Whilst the Home Office guidance does not specify that sponsors may use the Coronavirus Job Retention Scheme, the wording used regarding a reduction in salary to 80% or £2,500 per month is consistent with that of the scheme. The Coronavirus Job Retention Scheme guidance also confirms that foreign nationals can be furloughed under the scheme.

You should note that sponsors and employees must also meet the usual eligibility criteria under the Coronavirus Job Retention Scheme. This includes the requirement for the employee to have been on the sponsor’s PAYE payroll by 23:59 on either 30 October 2020 or 2 March 2021, which means some sponsored workers may not be eligible, particularly those under Tier 2 (Intra-Company Transfer) who may be paid by an overseas company.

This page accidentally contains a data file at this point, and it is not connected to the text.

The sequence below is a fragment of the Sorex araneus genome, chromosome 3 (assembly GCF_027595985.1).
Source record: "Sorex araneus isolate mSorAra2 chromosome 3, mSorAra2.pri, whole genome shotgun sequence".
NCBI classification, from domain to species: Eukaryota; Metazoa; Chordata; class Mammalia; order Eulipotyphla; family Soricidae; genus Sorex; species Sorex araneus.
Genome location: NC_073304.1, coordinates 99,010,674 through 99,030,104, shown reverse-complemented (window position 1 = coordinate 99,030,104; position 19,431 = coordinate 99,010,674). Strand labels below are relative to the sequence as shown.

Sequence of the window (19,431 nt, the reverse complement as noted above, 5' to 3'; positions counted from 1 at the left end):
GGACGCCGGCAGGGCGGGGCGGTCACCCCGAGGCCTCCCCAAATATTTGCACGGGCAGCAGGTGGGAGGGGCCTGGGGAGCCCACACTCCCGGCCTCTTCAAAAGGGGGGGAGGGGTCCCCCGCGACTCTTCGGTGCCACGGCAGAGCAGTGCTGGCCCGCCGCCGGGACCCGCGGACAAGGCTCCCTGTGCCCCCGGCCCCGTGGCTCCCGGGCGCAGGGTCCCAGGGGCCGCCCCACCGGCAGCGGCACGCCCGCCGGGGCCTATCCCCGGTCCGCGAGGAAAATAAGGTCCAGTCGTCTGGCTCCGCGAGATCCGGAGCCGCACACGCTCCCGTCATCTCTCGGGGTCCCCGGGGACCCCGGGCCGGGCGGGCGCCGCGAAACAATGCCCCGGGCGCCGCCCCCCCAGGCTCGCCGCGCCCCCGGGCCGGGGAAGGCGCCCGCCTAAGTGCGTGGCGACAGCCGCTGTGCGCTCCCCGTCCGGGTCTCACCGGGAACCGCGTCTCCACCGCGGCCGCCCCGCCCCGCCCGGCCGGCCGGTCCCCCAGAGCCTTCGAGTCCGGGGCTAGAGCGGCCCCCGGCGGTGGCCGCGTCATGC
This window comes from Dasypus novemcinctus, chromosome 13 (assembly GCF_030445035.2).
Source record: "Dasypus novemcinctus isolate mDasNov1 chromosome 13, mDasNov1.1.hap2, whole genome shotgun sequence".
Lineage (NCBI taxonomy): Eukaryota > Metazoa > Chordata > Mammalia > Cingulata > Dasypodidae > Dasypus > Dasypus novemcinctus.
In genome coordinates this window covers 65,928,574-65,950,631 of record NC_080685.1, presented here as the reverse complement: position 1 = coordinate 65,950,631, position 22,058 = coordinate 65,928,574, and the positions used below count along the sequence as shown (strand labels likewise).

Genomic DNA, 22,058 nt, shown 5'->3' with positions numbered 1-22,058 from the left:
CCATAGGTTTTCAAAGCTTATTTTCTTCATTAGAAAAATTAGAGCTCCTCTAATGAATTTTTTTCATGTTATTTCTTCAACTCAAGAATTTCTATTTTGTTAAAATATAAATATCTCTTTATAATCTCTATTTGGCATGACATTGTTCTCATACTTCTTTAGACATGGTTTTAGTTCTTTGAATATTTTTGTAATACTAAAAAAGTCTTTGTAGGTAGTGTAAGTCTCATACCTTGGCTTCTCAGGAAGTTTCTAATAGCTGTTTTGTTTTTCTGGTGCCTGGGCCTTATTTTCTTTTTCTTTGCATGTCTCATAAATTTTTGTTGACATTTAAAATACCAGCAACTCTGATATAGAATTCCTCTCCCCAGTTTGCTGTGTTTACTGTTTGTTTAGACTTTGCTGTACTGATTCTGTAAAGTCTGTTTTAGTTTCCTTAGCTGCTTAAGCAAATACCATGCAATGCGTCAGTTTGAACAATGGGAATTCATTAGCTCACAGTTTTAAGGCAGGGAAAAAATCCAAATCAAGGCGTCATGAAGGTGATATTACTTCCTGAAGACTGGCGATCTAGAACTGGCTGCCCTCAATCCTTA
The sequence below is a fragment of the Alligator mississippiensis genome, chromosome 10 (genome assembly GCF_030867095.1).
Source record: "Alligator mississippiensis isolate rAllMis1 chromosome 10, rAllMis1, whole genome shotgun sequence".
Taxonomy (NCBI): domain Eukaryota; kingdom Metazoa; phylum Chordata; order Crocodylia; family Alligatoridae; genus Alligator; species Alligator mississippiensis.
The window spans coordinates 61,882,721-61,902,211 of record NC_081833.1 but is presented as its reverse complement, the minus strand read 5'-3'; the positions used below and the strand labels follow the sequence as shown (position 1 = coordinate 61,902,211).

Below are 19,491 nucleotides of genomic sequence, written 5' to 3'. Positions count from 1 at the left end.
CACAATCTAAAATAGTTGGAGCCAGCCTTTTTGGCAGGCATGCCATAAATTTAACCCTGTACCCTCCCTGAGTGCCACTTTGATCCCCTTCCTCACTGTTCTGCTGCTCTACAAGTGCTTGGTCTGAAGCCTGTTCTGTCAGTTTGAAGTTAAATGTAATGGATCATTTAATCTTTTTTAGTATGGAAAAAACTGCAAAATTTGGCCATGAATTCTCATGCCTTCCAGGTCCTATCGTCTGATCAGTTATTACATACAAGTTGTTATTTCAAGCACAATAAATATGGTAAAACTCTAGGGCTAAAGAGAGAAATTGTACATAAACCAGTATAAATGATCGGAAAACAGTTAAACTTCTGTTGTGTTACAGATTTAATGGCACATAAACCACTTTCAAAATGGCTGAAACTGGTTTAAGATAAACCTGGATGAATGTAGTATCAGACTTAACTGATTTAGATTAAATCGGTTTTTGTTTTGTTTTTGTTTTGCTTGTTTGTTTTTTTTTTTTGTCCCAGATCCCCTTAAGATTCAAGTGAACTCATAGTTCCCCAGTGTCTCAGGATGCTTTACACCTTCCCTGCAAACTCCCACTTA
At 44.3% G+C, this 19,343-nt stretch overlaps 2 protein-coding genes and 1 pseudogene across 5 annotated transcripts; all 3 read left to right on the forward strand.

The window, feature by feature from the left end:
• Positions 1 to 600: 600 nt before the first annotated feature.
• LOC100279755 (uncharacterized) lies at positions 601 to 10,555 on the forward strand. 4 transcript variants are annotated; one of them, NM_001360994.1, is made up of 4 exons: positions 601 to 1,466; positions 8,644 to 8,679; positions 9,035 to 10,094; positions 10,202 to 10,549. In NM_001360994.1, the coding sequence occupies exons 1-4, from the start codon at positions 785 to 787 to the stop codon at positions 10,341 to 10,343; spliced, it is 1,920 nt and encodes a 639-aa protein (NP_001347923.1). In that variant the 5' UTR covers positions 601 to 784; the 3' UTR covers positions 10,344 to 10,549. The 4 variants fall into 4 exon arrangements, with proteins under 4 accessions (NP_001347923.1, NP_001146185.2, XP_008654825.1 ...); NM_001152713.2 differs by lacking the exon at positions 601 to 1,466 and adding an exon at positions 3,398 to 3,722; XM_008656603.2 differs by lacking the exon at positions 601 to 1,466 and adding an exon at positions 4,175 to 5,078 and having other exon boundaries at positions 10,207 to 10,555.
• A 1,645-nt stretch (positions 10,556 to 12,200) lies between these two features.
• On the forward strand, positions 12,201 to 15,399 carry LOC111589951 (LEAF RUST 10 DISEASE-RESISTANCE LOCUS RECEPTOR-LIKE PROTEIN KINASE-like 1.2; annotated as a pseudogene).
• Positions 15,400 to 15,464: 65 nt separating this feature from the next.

Worker and Temporary Worker priority change of circumstance service

The Home Office have resumed their sponsor priority service under which sponsors can ask for the following requests to be expedited:

  •   additional certificate of sponsorship (CoS) allocation
  •   annual certificate of sponsorship (CoS) allocation
  •   adding a new level 1 user
  •   changing level one user
  •   replacing the authorising officer (AO)
  •   amending the authorising officer (AO)
  •   replacing the key contact (KC)
  •   amending the key contact (KC)
  •   adding a representative
  •   amending your organisation details – moved to new premises.

Provided a sponsor is eligible for use of the service, the first step is to submit the request on the Sponsor Management System and email the priority service team thereafter with a completed request form. The service is open from 9am to 5:30pm Monday to Friday and any requests made outside these hours will not be considered. The Home Office charge £200 per request for use of this service.